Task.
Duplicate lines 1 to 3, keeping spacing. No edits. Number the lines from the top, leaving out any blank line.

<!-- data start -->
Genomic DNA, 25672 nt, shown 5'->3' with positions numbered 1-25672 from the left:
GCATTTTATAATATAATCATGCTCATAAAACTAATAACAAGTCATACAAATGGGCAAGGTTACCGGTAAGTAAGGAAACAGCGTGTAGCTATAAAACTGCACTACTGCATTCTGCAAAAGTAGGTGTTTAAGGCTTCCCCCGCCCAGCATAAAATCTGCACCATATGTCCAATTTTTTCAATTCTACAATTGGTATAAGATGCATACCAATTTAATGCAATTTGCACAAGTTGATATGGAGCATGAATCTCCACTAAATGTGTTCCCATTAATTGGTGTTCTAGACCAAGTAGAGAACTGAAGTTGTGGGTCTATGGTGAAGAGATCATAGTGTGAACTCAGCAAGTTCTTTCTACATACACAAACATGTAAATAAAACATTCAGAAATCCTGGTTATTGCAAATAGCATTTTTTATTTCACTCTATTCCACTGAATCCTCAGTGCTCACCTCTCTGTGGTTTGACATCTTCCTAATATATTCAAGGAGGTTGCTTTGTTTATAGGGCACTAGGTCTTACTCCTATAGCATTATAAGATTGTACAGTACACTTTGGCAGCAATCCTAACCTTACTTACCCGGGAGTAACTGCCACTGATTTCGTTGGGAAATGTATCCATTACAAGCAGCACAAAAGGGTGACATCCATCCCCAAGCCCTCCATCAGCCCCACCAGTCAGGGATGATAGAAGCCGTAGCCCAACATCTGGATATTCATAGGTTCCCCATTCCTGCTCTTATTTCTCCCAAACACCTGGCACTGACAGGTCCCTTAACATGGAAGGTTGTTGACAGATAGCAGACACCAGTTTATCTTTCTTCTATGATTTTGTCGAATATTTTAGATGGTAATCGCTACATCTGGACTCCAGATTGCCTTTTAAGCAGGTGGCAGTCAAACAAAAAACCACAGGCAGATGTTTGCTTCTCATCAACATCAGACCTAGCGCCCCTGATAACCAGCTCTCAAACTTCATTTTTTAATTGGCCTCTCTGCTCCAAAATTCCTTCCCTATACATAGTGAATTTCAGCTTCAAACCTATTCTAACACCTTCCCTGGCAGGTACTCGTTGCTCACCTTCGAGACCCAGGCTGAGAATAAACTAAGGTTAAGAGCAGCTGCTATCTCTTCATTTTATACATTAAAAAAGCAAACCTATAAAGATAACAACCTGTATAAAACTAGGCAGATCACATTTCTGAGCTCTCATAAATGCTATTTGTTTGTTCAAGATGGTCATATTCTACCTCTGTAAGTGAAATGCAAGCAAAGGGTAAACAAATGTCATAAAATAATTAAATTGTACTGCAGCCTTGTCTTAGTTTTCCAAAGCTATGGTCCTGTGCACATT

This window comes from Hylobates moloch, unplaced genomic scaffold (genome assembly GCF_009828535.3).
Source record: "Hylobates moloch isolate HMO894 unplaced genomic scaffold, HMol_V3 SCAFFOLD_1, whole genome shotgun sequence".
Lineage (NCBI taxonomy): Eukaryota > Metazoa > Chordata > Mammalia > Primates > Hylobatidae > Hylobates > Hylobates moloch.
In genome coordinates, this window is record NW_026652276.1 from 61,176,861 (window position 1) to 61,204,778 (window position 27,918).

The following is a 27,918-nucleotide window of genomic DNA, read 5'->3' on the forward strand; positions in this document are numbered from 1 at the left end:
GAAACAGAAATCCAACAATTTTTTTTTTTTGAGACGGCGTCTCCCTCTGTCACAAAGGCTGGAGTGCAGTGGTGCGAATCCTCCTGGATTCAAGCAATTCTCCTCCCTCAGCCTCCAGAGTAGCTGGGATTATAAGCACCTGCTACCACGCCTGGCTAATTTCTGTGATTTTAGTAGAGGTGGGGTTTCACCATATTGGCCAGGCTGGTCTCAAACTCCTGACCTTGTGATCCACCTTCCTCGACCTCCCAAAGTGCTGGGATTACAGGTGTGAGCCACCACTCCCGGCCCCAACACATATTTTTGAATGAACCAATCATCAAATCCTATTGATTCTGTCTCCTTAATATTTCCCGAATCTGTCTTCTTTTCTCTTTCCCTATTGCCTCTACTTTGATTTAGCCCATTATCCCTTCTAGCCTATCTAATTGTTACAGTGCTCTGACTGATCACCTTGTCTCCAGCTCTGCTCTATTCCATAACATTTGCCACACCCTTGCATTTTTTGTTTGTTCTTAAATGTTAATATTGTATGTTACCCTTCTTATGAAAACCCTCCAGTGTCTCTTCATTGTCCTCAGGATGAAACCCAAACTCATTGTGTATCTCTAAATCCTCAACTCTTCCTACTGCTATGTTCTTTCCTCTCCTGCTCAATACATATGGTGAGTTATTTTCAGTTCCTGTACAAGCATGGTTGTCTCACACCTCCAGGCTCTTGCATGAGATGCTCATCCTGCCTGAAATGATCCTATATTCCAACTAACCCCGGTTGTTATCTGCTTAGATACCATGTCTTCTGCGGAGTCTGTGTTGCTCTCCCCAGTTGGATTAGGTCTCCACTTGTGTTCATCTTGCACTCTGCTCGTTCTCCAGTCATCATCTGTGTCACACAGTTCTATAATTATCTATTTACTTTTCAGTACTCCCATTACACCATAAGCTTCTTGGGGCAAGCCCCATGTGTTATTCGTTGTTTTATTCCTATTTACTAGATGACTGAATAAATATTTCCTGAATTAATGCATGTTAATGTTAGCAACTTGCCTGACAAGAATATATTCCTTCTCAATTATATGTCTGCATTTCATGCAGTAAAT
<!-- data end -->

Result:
Genomic DNA, 25672 nt, shown 5'->3' with positions numbered 1-25672 from the left:
GCATTTTATAATATAATCATGCTCATAAAACTAATAACAAGTCATACAAATGGGCAAGGTTACCGGTAAGTAAGGAAACAGCGTGTAGCTATAAAACTGCACTACTGCATTCTGCAAAAGTAGGTGTTTAAGGCTTCCCCCGCCCAGCATAAAATCTGCACCATATGTCCAATTTTTTCAATTCTACAATTGGTATAAGATGCATACCAATTTAATGCAATTTGCACAAGTTGATATGGAGCATGAATCTCCACTAAATGTGTTCCCATTAATTGGTGTTCTAGACCAAGTAGAGAACTGAAGTTGTGGGTCTATGGTGAAGAGATCATAGTGTGAACTCAGCAAGTTCTTTCTACATACACAAACATGTAAATAAAACATTCAGAAATCCTGGTTATTGCAAATAGCATTTTTTATTTCACTCTATTCCACTGAATCCTCAGTGCTCACCTCTCTGTGGTTTGACATCTTCCTAATATATTCAAGGAGGTTGCTTTGTTTATAGGGCACTAGGTCTTACTCCTATAGCATTATAAGATTGTACAGTACACTTTGGCAGCAATCCTAACCTTACTTACCCGGGAGTAACTGCCACTGATTTCGTTGGGAAATGTATCCATTACAAGCAGCACAAAAGGGTGACATCCATCCCCAAGCCCTCCATCAGCCCCACCAGTCAGGGATGATAGAAGCCGTAGCCCAACATCTGGATATTCATAGGTTCCCCATTCCTGCTCTTATTTCTCCCAAACACCTGGCACTGACAGGTCCCTTAACATGGAAGGTTGTTGACAGATAGCAGACACCAGTTTATCTTTCTTCTATGATTTTGTCGAATATTTTAGATGGTAATCGCTACATCTGGACTCCAGATTGCCTTTTAAGCAGGTGGCAGTCAAACAAAAAACCACAGGCAGATGTTTGCTTCTCATCAACATCAGACCTAGCGCCCCTGATAACCAGCTCTCAAACTTCATTTTTTAATTGGCCTCTCTGCTCCAAAATTCCTTCCCTATACATAGTGAATTTCAGCTTCAAACCTATTCTAACACCTTCCCTGGCAGGTACTCGTTGCTCACCTTCGAGACCCAGGCTGAGAATAAACTAAGGTTAAGAGCAGCTGCTATCTCTTCATTTTATACATTAAAAAAGCAAACCTATAAAGATAACAACCTGTATAAAACTAGGCAGATCACATTTCTGAGCTCTCATAAATGCTATTTGTTTGTTCAAGATGGTCATATTCTACCTCTGTAAGTGAAATGCAAGCAAAGGGTAAACAAATGTCATAAAATAATTAAATTGTACTGCAGCCTTGTCTTAGTTTTCCAAAGCTATGGTCCTGTGCACATT

This window comes from Hylobates moloch, unplaced genomic scaffold (genome assembly GCF_009828535.3).